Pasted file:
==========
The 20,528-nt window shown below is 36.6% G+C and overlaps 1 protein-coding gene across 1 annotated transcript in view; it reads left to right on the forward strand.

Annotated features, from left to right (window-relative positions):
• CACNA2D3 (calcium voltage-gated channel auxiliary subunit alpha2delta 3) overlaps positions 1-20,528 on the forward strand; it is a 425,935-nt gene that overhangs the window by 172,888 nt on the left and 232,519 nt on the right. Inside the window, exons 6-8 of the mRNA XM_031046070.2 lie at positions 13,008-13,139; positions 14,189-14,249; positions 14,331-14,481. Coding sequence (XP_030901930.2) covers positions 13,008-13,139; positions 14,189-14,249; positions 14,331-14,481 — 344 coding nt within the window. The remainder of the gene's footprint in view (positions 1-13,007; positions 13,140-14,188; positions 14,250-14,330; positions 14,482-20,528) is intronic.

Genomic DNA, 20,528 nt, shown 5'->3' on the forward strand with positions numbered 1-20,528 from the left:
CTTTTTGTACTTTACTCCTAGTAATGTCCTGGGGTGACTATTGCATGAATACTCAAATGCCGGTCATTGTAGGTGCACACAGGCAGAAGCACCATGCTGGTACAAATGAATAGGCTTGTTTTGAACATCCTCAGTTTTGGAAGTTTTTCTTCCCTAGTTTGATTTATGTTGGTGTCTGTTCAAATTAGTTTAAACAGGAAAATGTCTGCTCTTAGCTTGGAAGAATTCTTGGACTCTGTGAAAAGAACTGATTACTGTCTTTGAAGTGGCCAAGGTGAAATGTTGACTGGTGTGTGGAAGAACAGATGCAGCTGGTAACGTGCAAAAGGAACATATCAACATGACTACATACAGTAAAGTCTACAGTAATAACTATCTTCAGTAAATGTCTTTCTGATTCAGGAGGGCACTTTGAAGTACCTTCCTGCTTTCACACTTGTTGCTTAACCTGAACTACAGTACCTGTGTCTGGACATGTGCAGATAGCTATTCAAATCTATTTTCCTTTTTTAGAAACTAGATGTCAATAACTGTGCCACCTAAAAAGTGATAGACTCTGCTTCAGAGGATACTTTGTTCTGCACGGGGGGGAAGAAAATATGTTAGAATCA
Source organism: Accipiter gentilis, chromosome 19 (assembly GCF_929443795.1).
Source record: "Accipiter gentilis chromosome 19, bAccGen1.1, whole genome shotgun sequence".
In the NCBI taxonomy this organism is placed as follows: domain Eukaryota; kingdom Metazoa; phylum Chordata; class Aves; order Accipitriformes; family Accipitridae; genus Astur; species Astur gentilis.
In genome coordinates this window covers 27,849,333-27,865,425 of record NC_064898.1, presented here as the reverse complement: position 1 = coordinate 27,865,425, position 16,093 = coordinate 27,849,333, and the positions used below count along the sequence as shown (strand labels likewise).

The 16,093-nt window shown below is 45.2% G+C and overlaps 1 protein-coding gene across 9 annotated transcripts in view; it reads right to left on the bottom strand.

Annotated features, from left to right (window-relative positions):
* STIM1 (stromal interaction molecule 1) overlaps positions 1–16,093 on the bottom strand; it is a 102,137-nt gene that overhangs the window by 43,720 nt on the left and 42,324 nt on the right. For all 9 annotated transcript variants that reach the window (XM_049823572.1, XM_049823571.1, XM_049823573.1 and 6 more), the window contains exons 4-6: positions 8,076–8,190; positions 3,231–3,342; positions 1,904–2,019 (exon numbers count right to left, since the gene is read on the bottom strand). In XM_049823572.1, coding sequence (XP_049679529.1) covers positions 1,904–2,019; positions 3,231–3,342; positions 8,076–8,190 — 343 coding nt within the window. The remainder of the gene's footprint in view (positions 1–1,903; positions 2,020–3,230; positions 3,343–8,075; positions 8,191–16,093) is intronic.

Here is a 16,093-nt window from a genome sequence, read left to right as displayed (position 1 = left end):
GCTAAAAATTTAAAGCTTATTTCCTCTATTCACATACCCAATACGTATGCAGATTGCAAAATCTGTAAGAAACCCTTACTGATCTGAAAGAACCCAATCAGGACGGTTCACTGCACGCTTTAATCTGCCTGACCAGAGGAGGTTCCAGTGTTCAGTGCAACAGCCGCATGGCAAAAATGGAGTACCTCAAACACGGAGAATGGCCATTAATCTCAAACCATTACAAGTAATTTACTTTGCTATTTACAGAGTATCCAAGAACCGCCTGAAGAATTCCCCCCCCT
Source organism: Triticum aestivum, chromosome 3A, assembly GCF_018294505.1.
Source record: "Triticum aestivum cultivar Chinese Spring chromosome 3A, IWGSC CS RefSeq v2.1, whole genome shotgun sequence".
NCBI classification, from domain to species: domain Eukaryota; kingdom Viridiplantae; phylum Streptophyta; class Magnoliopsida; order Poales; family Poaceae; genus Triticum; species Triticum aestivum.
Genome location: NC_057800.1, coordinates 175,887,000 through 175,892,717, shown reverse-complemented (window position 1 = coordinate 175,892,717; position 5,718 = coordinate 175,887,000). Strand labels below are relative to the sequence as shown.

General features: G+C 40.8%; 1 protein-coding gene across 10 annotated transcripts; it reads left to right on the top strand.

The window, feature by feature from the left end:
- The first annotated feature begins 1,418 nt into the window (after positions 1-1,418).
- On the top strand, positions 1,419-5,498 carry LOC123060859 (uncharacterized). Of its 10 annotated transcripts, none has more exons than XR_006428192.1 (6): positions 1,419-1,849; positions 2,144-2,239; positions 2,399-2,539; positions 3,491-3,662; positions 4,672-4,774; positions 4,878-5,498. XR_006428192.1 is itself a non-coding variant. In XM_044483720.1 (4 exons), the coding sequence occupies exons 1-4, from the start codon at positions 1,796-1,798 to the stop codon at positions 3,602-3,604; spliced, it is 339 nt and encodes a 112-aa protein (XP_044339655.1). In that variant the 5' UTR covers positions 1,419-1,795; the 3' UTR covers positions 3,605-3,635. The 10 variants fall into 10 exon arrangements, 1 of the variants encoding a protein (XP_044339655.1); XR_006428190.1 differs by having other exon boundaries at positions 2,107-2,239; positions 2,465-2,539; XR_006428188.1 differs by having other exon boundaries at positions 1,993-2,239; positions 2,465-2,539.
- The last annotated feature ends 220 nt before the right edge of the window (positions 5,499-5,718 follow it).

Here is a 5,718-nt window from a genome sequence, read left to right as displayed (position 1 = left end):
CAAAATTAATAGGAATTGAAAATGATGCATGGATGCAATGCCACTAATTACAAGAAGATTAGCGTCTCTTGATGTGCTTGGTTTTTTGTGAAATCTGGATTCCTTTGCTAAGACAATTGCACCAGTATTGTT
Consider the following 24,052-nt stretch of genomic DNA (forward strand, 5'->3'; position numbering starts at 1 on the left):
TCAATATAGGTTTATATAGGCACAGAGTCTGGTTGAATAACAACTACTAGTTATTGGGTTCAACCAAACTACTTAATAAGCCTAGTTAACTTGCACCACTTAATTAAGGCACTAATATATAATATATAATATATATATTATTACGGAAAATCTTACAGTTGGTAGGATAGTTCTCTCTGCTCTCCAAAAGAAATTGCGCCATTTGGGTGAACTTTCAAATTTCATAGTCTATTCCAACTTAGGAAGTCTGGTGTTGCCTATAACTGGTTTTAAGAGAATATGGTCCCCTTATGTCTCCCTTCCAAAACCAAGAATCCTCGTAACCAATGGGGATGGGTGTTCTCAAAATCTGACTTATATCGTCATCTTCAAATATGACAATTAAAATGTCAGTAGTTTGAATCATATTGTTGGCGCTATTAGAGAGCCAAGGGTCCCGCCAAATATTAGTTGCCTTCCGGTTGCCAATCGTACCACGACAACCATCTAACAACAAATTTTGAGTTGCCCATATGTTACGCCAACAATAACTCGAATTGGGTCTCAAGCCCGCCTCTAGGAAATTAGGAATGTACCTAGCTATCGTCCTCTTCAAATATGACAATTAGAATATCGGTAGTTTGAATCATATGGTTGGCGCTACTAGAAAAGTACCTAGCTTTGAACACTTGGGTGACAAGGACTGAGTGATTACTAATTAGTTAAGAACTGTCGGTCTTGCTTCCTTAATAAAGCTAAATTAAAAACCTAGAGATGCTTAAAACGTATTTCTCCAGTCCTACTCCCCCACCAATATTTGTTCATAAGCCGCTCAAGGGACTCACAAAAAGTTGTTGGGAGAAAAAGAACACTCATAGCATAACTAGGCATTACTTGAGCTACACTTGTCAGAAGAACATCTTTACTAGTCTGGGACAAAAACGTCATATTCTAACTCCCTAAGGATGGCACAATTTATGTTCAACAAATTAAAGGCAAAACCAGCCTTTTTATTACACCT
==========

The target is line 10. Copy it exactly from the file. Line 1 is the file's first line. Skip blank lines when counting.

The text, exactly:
The 16,093-nt window shown below is 45.2% G+C and overlaps 1 protein-coding gene across 9 annotated transcripts in view; it reads right to left on the bottom strand.